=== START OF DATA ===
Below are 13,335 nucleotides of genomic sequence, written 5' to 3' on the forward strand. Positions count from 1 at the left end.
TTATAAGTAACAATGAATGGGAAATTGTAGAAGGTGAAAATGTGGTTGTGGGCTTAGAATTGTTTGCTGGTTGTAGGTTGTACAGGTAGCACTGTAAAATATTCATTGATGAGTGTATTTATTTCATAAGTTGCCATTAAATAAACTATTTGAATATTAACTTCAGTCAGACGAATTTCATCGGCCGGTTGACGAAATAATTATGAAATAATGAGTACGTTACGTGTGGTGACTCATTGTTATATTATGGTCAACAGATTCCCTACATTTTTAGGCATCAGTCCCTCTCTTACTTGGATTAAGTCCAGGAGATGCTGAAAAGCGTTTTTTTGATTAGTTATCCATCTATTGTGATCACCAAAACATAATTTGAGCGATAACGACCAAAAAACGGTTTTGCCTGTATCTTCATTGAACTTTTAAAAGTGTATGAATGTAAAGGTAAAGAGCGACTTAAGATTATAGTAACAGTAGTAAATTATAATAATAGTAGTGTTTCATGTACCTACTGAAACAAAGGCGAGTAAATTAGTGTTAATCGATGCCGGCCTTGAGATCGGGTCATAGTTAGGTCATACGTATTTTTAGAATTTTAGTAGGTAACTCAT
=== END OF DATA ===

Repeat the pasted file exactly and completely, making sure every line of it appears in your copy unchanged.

Below are 13,335 nucleotides of genomic sequence, written 5' to 3' on the forward strand. Positions count from 1 at the left end.
TTATAAGTAACAATGAATGGGAAATTGTAGAAGGTGAAAATGTGGTTGTGGGCTTAGAATTGTTTGCTGGTTGTAGGTTGTACAGGTAGCACTGTAAAATATTCATTGATGAGTGTATTTATTTCATAAGTTGCCATTAAATAAACTATTTGAATATTAACTTCAGTCAGACGAATTTCATCGGCCGGTTGACGAAATAATTATGAAATAATGAGTACGTTACGTGTGGTGACTCATTGTTATATTATGGTCAACAGATTCCCTACATTTTTAGGCATCAGTCCCTCTCTTACTTGGATTAAGTCCAGGAGATGCTGAAAAGCGTTTTTTTGATTAGTTATCCATCTATTGTGATCACCAAAACATAATTTGAGCGATAACGACCAAAAAACGGTTTTGCCTGTATCTTCATTGAACTTTTAAAAGTGTATGAATGTAAAGGTAAAGAGCGACTTAAGATTATAGTAACAGTAGTAAATTATAATAATAGTAGTGTTTCATGTACCTACTGAAACAAAGGCGAGTAAATTAGTGTTAATCGATGCCGGCCTTGAGATCGGGTCATAGTTAGGTCATACGTATTTTTAGAATTTTAGTAGGTAACTCAT